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May Day, Arts Month & Interdependent Awareness

by Patrick Groneman
(follow Patrick on Twitter)

Yesterday was a riveting day here in NYC.  Protesters turned Broadway into a parade route to celebrate May Day, and to protest corporate greed, mass incarceration, deportation, education reform en masse.

(photo by Karsten Braaten licensed under Creative Commons Attribution-NonCommercial-ShareAlike 3.0 Unported License)

As May is Arts Month at IDP, some may ask “How are the Arts related to this kind of social change-making work?”

This is a good question!   What does something like doing a drawings of trees have to do with something like dismantling corporate influence on our electoral politics?

Doing a drawing of trees helps me to see the world more clearly.  It is both a practice with a goal -- of increasing my perceptual clarity -- and time to simply be present with some of my favorite leafy beings.   

With that sharpened sense of perception, a stroll down the street takes on a new quality, and the process of looking unveils some pretty nasty things.

("Overflowing Trash Can", Community Art Project, Williamsburg, Brooklyn, 2012 -- photo by Patrick Groneman)

One can get to asking "What is the cause of all this nastiness?"

What is the cause of litter on the streets, of environmental calamity, an obesity epidemic, large-scale starvation, childhood slavery, obliteration of indigenous cultures, and pervasive unhappiness?

This line of questioning could arrive you at a whole different perspective of the world.   It could bring you to a place where litter on the ground is not just unsightly, an eye sore, it can also be seen as an embodiment of a systematic process.

In this way, “The Arts” become the bridge between our inner-world of thoughts, emotions and feelings, and the social and political systems that influence our lives.

In 1966 Dick Higgins, an experimental artist, known for his work with Fluxus, wrote the following:

"Having discovered tools with an immediate impact, for what are we going to use them?... there are dangerous forces at work in our world, isn’t it appropriate to ally ourselves against these, and to use what we really care about and love or hate as the new subject matter in our work?" --- from Statement on Intermedia

When the root of nastiness is found, it takes so much creative will-power and mindful presence to compassionately understand and transform it.   That process can be ugly, confrontational, humbling, beautiful & enraging all at once.   Energetically it can be both fulfilling and very, very draining.

And people all have different opinions about what is causing what, so much of social change-making becomes about education, both for ourselves and our communities. 

Beyond being a “support” for social change-making efforts, creative practices are actively generating an alternative to current systems dynamics.  Creating what some call “beauty” goes beyond negating or dismantling current system dynamics, it becomes a positive expression of what some call “Love”, others “communion”, and what a Buddhist might call “Interdependent Awareness.”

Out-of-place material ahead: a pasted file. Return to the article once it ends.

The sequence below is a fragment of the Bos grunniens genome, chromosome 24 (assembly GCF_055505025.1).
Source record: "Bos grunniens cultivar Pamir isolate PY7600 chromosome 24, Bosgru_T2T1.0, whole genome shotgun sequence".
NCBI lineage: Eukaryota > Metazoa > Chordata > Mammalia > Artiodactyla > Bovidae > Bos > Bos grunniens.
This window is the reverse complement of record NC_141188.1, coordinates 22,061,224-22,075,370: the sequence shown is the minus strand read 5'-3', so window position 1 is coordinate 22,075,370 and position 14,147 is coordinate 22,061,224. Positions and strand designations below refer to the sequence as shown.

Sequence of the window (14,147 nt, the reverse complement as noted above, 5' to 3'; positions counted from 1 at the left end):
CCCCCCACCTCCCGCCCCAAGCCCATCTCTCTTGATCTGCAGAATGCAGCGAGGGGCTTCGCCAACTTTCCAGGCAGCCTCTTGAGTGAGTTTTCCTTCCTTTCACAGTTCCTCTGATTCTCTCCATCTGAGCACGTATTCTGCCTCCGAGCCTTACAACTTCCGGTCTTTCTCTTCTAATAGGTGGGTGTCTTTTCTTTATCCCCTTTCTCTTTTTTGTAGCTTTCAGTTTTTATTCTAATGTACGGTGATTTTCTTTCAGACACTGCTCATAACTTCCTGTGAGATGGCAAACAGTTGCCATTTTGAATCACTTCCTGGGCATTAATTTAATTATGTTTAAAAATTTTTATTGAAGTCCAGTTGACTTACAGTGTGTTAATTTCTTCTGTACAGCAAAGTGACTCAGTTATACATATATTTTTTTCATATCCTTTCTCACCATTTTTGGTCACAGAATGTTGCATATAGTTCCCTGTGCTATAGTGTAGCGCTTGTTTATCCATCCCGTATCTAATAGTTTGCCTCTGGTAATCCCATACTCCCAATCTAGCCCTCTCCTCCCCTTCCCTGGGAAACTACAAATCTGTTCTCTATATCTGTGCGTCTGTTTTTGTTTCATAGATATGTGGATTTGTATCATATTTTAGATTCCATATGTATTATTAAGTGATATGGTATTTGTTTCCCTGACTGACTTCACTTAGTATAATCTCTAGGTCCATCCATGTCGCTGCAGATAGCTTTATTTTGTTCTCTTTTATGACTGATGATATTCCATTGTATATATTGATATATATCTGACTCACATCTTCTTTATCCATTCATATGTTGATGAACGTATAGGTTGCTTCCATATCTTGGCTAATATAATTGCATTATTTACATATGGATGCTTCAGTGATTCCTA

Framing social change-making as the “subject matter” of "our work" as creative human beings, offers space around the dynamics that bring things like "corporate greed" into being.   It makes the whole situation workable as opposed to being frozen into a battle between “good” and “evil.”

"Transcending aggression is the root of all the artistic talent one can ever imagine" - Chogyam Trungpa Rinpoche


May is Arts Month at IDP.  All are invited to explore their perception, reception and creation of the phenomenal world through our various workshops, events and classes.   Full Schedule & details are available here.

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this trash-can unlike any other.

Love this heralding Patrick-
and much to consider in this century
and a while ago too, in the 1200's, Rumi said

"Yesterday I was clever,
so I wanted to change the world.

Today I am wise,
so I am changing ....

Time is a very long thing, wisdom and cleverishness, I am still striving for either

"pretty nasty things" a great set of words.

a friend of mine saw a garbageman as a great Bodhisattva.

She was staring, overwhelmed, as he threw seeming Mountains of trash bags of garbage into the maw of his truck.
Seeing her gaping, he stopped, picked up a bag in each hand, and lifting his left arm, then the right said
"this is my daughters education and this other bag is my son's"

She had a great awakening that moment; this friend died a few years ago

So, where does all our shit go actually?

"Tushita Heaven" right where she waits, sits, and smiles..

you rock. I love your eyeballs forever.

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